Favorite Topping and Dipping Combinations

The sky is the limit for how you can decorate and accentuate the strawberries. Here are a few of my favorite combinations.

  • White Chocolate Dip + Dark Drizzle
  • White Dip + Chopped Salted Pistachios
  • Milk Chocolate Dip + Chopped Almonds
  • Milk Dip + Flaked Coconut (like a mounds bar!)
  • Dark Chocolate Dip + Milk Drizzle (for a less sweet option)

Recipe FAQ

How do you store chocolate covered strawberries?

I recommend storing them uncovered at room temperature for no more than 24 hours. I don’t recommend the fridge because the strawberries will get wet with condensation.

Can you make chocolate covered strawberries in advance?

Yes, but only up to a day. These are very delicate and don’t store well. I like to make them about 6 hours before serving, so I have plenty of time for them to dry and set.

How do you make sure the chocolate sticks when dipping the strawberries?

The strawberries need to be completely dry. Make sure to follow the two-part drying technique. If they’re wet, the coating won’t stick and it will likely seize.

What toppings and dipping combinations can you do for chocolate covered strawberries?

I recommend using three types of chocolate for variation: white, milk, and dark. You can do a ton of different combinations with just these, and if you can find ruby chocolate, that’s fun too! You can also dip in nuts like pistachios, almonds, pecans, and macadamia nuts, or sprinkles, coconut, and freeze dried powdered fruits.

For more of my favorite desserts, try Peanut Butter Cookies, Creme Brulee, this heavenly Bread Pudding, or my absolute favorite Chocolate Chip Cookie Recipe.

Did you enjoy the recipe? Please leave a 5-star rating in the recipe card below and/or a review in the comments section further down the page. Or, follow me on Facebook, Instagram or Pinterest!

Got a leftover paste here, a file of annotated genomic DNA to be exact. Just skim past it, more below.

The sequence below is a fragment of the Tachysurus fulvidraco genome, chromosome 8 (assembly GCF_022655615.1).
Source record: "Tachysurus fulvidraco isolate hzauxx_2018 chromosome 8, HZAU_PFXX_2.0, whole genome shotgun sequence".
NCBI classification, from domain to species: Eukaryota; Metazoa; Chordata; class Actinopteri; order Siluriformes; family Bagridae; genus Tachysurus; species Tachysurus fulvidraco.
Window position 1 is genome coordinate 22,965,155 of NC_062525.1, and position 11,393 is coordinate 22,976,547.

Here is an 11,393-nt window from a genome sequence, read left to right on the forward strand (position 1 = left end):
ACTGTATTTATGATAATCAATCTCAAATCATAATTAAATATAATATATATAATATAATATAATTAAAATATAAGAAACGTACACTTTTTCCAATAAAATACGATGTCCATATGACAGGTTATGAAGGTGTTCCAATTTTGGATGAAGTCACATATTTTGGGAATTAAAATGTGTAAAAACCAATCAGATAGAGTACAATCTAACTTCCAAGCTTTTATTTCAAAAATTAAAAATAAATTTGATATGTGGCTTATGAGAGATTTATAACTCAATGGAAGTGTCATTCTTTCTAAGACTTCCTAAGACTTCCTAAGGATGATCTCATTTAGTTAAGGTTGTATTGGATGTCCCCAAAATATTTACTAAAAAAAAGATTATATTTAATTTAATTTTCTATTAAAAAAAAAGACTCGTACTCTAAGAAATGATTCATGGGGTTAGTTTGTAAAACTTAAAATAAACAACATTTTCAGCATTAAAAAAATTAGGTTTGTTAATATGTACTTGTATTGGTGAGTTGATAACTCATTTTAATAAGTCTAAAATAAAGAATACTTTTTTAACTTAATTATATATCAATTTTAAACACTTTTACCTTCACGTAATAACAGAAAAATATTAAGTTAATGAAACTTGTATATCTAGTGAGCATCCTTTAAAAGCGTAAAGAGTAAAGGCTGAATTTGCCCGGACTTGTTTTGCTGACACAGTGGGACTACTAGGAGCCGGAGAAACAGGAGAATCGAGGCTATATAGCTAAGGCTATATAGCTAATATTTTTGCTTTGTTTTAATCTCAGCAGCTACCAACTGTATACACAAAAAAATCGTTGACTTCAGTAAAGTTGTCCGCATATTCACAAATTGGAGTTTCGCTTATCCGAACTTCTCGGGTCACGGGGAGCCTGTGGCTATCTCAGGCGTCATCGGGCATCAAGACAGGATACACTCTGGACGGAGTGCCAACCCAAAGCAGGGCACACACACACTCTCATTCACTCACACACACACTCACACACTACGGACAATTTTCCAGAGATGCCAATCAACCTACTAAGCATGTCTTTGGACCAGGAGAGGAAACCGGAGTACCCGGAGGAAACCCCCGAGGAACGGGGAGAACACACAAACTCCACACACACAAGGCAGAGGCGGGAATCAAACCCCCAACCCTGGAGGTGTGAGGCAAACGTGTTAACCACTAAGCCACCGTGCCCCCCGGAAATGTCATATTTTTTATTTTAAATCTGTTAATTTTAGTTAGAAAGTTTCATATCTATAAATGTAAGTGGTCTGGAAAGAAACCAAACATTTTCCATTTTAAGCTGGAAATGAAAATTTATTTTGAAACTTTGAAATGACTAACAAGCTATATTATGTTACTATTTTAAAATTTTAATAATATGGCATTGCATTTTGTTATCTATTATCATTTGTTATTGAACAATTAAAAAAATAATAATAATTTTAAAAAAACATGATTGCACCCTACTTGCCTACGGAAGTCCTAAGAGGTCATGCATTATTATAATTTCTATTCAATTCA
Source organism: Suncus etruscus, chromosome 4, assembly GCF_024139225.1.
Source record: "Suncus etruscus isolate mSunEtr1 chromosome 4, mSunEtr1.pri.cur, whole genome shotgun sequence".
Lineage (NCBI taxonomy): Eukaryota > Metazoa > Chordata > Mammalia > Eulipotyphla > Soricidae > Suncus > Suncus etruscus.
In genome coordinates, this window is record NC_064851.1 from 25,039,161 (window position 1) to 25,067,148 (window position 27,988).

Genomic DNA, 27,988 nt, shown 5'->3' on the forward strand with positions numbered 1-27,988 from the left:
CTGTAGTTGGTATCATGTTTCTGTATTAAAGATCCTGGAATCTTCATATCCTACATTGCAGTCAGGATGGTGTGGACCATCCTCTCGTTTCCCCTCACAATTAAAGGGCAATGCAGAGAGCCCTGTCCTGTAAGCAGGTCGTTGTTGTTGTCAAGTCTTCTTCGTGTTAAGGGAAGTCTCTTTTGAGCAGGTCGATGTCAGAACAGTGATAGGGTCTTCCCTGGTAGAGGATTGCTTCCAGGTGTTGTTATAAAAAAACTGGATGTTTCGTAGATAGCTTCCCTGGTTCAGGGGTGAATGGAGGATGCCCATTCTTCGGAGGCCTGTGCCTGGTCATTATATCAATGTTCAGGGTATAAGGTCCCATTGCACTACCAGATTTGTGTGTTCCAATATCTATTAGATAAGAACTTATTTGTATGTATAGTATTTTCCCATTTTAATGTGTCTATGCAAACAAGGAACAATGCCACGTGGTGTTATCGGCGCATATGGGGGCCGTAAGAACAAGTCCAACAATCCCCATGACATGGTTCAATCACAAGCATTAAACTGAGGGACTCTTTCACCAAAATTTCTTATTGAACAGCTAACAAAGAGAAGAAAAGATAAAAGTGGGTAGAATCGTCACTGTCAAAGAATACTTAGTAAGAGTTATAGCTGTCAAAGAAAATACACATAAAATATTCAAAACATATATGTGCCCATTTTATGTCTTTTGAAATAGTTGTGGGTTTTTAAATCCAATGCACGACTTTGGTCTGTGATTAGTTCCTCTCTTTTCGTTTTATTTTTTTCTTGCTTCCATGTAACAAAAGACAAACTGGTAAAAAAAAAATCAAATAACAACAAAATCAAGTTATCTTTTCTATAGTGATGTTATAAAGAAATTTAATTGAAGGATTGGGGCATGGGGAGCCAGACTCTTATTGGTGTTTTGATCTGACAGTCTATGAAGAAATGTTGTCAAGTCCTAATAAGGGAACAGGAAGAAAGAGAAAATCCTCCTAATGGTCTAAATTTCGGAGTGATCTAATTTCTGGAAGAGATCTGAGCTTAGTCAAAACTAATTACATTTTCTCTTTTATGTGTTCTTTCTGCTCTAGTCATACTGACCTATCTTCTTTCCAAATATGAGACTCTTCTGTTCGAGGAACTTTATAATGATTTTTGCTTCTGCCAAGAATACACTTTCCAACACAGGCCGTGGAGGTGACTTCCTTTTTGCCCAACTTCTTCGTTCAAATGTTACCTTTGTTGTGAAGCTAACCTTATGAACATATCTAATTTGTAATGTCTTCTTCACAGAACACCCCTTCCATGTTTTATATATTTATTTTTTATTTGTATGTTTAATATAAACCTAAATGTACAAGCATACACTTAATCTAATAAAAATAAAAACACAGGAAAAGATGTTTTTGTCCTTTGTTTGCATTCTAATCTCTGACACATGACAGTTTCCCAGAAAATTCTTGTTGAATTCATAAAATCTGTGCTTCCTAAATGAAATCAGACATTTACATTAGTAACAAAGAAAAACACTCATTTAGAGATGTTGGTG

Chocolate Covered Strawberries on Wax Paper with Drizzles

Chocolate Covered Strawberries

How to make perfect chocolate covered strawberries, and how to make sure the coating doesn't seize or clump up.

Leave a Review »


  • 1 lb strawberries
  • 8 oz chocolate of your choice* (60% bittersweet, semisweet, milk, ruby, or white)
  • 1 tsp neutral oil** (like light olive oil, sunflower oil, etc)
  • chopped nuts or shredded coconut (optional)


  • Wash and rinse the strawberries, then dry them individually with a paper towel. Dry them very well, then let them air dry for 30-60 minutes at room temperature.
  • Place the chocolate in a microwave-safe bowl, and microwave in 20 second intervals, stirring after each time, until melted. It should take 3-4 intervals. Be very careful not to overheat the chocolate. Stop microwaving if only little bits of chips or chunks are left, as there should be enough residual heat to melt the rest.
  • Stir the oil into the chocolate. It should have a shiny appearance and smooth consistency.
  • Set a sheet of wax paper or parchment paper on a large tray. 
  • Dip each strawberry into the chocolate, gently scrape the excess off the bottom using the lip of the bowl, then place on the paper-lined tray. 
  • If desired, drizzle the dipped strawberries with contrasting types of chocolate, either by dipping the tines of a fork into the bowl and flicking your wrist back and forth over the strawberries, or by using a piping bag. I simply cut the corner from a small ziploc bag and use that.
  • Or, if desired, dip the strawberries into bowls of chopped nuts, such as hazelnuts, almonds, or pistachios, or shredded coconut, then set back onto the tray.
  • Let the strawberries sit at room temperature for about one hour, until the coating firms. Serve and enjoy!


*Whatever chocolate you choose, make sure it’s in small pieces, so either in chip form, or chopped up into pieces if you bought a bar.
**I add 1 full teaspoon of oil if using bittersweet chocolate. I do 1/2 teaspoon if using semisweet, milk, or white.
Storage: The strawberries are best enjoyed on the day they are made. Do not refrigerate them, or condensation will form and they may get mealy. I have successfully made these in the morning and served them for dessert at the end of the day, and the strawberries still have a firm flesh and texture.


Calories: 160kcal, Carbohydrates: 23g, Protein: 1g, Fat: 6g, Saturated Fat: 4g, Cholesterol: 4mg, Sodium: 19mg, Potassium: 86mg, Fiber: 1g, Sugar: 20g, Vitamin A: 70IU, Vitamin C: 33.5mg, Calcium: 42mg, Iron: 0.6mg

Nutrition is estimated using a food database and is only intended to be used as a guideline for informational purposes.

Posted updated in February 2019. Originally published April 2011.